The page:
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Gordon Crovitz’s piece this week in the Wall St. Journal discusses the news that  the Encyclopædia Britannica will no longer be available in print, although its (apparently thriving) web-based subscriber service will live on.

(Grammatical Note: While the dangling preposition is generally the one thing up with which A Superfluous Man will not put, here, we follow the lead of the above 1913 advertisement for the Britannica…”the book to ask questions of.”)

The news comes as something of a blow: Never again, for the first time since 1768, will one see a freshly printed Britannica, gold leaf glittering against brown leather, in the reference section of the library. How odd that this quintessentially Enlightenment project provokes such Romantic feelings now that it is gone.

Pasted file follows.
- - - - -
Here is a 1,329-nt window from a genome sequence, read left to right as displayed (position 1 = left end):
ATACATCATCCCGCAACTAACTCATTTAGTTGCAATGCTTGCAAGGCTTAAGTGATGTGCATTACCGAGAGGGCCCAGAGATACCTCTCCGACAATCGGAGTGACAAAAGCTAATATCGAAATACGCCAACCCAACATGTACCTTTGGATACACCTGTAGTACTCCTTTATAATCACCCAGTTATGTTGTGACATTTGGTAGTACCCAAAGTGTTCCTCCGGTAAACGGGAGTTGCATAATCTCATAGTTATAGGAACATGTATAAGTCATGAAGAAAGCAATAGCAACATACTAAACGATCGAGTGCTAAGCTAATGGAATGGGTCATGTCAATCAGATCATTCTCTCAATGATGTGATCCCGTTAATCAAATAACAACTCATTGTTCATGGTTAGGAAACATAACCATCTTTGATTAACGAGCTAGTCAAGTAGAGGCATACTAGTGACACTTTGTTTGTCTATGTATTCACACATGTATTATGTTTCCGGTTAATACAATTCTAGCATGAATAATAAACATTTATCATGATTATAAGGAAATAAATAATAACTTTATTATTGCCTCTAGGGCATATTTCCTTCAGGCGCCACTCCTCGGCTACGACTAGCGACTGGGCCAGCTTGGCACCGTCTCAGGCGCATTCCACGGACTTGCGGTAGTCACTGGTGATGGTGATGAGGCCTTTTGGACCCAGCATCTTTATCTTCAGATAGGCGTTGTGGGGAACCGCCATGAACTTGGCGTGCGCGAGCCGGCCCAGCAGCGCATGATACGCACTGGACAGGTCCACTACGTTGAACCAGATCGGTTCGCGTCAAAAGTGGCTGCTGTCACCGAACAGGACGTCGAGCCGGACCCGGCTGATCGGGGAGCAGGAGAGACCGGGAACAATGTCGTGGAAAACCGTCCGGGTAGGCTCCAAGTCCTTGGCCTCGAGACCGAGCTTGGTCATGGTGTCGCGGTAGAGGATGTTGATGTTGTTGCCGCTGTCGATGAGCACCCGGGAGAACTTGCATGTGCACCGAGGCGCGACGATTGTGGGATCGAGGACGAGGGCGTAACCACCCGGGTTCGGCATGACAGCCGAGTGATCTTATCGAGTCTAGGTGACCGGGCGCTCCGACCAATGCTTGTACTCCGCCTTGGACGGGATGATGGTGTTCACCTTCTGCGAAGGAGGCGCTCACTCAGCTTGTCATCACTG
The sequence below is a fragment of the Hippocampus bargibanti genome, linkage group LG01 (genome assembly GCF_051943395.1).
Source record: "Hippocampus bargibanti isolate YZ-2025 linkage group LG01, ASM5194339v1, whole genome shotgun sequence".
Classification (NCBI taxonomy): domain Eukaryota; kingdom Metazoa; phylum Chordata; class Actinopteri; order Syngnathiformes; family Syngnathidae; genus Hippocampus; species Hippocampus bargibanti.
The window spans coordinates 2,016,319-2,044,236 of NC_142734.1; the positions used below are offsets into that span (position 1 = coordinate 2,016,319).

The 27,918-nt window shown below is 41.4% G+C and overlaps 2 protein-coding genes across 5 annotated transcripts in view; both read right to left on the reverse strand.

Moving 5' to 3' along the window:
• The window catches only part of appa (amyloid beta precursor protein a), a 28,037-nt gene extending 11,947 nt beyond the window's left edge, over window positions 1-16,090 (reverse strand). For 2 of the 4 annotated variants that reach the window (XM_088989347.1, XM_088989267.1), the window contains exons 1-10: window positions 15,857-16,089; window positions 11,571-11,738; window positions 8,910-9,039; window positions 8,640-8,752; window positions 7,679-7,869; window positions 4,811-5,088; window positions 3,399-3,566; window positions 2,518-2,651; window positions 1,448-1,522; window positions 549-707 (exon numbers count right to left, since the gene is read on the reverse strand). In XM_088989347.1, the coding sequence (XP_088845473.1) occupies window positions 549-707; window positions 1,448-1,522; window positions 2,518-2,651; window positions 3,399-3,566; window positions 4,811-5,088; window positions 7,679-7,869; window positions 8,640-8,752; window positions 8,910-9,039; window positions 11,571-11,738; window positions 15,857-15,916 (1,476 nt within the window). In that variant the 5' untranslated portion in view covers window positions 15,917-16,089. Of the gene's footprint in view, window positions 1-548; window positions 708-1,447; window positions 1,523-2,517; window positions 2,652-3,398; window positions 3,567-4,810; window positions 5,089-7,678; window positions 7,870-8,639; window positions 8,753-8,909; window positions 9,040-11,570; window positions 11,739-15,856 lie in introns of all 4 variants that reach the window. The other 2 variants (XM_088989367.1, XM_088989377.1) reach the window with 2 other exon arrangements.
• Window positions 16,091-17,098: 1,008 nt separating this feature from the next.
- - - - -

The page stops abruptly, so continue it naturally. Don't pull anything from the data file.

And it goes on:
While, as Crovitz’s article points out, anything that was ever contained in the print edition (and more) will continue to be available online, the encyclopædia has never really been about finding information. Indeed, A Superfluous Man vividly recalls having been instructed by his primary school teachers that it was “lazy” to use an encyclopædia as a research tool…one can only imagine the delight a teacher would take if a schoolchild of today were to cite anything beyond Google and Wikipedia.

Browsing the encyclopædia–the real purpose of the Britannica–or even reading it alphabetically is less serendipitously enjoyable when performed on a screen. Like reading the dictionary, this bookish rite of passage appears well on its way to the dustbin of history.